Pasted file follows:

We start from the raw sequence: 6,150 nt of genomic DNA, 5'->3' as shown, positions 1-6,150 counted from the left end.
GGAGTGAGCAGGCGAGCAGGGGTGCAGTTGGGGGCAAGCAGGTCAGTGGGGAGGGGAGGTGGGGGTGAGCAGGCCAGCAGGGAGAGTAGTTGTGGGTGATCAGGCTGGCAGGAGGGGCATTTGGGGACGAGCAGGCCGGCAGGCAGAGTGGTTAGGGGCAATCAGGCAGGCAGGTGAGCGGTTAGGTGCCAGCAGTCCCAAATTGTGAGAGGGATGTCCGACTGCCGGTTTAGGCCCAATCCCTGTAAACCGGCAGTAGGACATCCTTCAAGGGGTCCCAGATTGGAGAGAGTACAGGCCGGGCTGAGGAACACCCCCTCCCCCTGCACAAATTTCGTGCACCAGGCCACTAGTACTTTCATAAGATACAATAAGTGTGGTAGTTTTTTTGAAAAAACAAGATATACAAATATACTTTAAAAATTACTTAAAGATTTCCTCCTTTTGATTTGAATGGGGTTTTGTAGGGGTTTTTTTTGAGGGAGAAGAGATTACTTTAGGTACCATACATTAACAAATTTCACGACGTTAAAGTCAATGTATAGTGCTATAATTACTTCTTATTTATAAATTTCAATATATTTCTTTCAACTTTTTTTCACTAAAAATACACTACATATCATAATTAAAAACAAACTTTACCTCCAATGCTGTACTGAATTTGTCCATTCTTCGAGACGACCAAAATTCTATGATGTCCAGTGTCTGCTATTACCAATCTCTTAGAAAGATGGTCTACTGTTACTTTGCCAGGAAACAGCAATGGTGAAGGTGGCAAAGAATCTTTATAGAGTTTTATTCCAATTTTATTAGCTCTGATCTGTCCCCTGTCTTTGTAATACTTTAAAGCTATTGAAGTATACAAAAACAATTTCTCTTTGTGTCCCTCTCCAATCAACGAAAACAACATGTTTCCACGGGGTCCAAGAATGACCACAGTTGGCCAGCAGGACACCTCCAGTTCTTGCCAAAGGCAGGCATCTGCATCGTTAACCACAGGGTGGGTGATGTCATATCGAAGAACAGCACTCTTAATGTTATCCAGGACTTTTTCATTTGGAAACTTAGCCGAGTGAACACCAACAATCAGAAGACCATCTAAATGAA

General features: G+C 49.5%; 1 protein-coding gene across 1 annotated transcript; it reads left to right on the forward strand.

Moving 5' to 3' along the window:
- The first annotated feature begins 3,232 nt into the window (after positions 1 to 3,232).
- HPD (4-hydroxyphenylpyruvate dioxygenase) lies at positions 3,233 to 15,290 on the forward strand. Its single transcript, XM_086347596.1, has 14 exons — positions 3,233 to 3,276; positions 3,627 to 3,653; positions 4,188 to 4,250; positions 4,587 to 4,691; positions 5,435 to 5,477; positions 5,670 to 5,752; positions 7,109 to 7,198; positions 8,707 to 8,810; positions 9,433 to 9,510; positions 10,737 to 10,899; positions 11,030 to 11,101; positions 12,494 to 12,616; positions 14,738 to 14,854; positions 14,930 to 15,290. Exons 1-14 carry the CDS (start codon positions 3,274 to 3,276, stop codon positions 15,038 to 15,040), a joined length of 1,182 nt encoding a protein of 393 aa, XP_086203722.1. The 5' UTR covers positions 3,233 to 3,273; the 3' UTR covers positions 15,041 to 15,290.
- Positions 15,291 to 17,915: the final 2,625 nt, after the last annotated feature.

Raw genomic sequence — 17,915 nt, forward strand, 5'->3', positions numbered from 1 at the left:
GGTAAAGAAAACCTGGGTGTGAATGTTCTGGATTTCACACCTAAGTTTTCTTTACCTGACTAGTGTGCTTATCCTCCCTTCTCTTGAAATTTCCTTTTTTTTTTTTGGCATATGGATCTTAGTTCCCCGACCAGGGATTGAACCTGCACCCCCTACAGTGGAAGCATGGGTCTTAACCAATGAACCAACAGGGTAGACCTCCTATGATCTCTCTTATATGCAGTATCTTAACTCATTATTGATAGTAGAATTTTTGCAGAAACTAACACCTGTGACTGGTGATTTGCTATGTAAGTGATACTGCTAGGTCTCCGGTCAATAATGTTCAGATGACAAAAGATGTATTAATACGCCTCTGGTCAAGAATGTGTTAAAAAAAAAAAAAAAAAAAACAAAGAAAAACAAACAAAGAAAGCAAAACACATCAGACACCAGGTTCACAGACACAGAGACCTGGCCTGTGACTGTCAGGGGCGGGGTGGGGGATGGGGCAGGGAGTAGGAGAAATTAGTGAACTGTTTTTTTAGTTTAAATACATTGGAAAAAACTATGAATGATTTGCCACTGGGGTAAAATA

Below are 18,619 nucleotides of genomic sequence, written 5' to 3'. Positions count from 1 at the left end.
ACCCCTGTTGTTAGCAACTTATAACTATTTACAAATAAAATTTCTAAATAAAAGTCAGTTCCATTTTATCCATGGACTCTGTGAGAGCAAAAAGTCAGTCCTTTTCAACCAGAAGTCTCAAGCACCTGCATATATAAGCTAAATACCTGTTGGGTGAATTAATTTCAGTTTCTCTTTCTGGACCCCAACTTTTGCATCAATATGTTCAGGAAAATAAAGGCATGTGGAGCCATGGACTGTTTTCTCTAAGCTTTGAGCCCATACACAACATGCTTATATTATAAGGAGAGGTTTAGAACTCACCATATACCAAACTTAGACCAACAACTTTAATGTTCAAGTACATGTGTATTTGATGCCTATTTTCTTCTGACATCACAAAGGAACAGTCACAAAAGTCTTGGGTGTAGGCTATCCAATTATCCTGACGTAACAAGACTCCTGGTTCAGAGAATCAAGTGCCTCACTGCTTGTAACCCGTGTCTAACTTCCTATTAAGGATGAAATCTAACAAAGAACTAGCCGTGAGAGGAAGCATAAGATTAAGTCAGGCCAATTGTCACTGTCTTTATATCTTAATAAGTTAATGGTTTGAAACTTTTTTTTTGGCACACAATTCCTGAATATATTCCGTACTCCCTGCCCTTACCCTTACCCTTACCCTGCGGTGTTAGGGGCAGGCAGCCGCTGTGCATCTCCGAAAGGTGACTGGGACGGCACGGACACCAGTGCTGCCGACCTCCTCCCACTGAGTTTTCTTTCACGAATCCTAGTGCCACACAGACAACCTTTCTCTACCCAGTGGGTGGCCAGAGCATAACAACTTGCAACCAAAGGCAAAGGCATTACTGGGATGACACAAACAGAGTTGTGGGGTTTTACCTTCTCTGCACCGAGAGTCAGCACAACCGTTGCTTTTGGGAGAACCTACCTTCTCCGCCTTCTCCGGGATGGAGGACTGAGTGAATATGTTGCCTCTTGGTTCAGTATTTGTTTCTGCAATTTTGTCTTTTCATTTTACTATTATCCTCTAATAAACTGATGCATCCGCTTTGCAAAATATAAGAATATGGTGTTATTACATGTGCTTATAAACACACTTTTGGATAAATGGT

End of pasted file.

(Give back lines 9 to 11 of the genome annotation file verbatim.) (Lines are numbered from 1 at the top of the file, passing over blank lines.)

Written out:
GGTAAAGAAAACCTGGGTGTGAATGTTCTGGATTTCACACCTAAGTTTTCTTTACCTGACTAGTGTGCTTATCCTCCCTTCTCTTGAAATTTCCTTTTTTTTTTTTGGCATATGGATCTTAGTTCCCCGACCAGGGATTGAACCTGCACCCCCTACAGTGGAAGCATGGGTCTTAACCAATGAACCAACAGGGTAGACCTCCTATGATCTCTCTTATATGCAGTATCTTAACTCATTATTGATAGTAGAATTTTTGCAGAAACTAACACCTGTGACTGGTGATTTGCTATGTAAGTGATACTGCTAGGTCTCCGGTCAATAATGTTCAGATGACAAAAGATGTATTAATACGCCTCTGGTCAAGAATGTGTTAAAAAAAAAAAAAAAAAAAACAAAGAAAAACAAACAAAGAAAGCAAAACACATCAGACACCAGGTTCACAGACACAGAGACCTGGCCTGTGACTGTCAGGGGCGGGGTGGGGGATGGGGCAGGGAGTAGGAGAAATTAGTGAACTGTTTTTTTAGTTTAAATACATTGGAAAAAACTATGAATGATTTGCCACTGGGGTAAAATA

Below are 18,619 nucleotides of genomic sequence, written 5' to 3'. Positions count from 1 at the left end.
ACCCCTGTTGTTAGCAACTTATAACTATTTACAAATAAAATTTCTAAATAAAAGTCAGTTCCATTTTATCCATGGACTCTGTGAGAGCAAAAAGTCAGTCCTTTTCAACCAGAAGTCTCAAGCACCTGCATATATAAGCTAAATACCTGTTGGGTGAATTAATTTCAGTTTCTCTTTCTGGACCCCAACTTTTGCATCAATATGTTCAGGAAAATAAAGGCATGTGGAGCCATGGACTGTTTTCTCTAAGCTTTGAGCCCATACACAACATGCTTATATTATAAGGAGAGGTTTAGAACTCACCATATACCAAACTTAGACCAACAACTTTAATGTTCAAGTACATGTGTATTTGATGCCTATTTTCTTCTGACATCACAAAGGAACAGTCACAAAAGTCTTGGGTGTAGGCTATCCAATTATCCTGACGTAACAAGACTCCTGGTTCAGAGAATCAAGTGCCTCACTGCTTGTAACCCGTGTCTAACTTCCTATTAAGGATGAAATCTAACAAAGAACTAGCCGTGAGAGGAAGCATAAGATTAAGTCAGGCCAATTGTCACTGTCTTTATATCTTAATAAGTTAATGGTTTGAAACTTTTTTTTTGGCACACAATTCCTGAATATATTCCGTACTCCCTGCCCTTACCCTTACCCTTACCCTGCGGTGTTAGGGGCAGGCAGCCGCTGTGCATCTCCGAAAGGTGACTGGGACGGCACGGACACCAGTGCTGCCGACCTCCTCCCACTGAGTTTTCTTTCACGAATCCTAGTGCCACACAGACAACCTTTCTCTACCCAGTGGGTGGCCAGAGCATAACAACTTGCAACCAAAGGCAAAGGCATTACTGGGATGACACAAACAGAGTTGTGGGGTTTTACCTTCTCTGCACCGAGAGTCAGCACAACCGTTGCTTTTGGGAGAACCTACCTTCTCCGCCTTCTCCGGGATGGAGGACTGAGTGAATATGTTGCCTCTTGGTTCAGTATTTGTTTCTGCAATTTTGTCTTTTCATTTTACTATTATCCTCTAATAAACTGATGCATCCGCTTTGCAAAATATAAGAATATGGTGTTATTACATGTGCTTATAAACACACTTTTGGATAAATGGT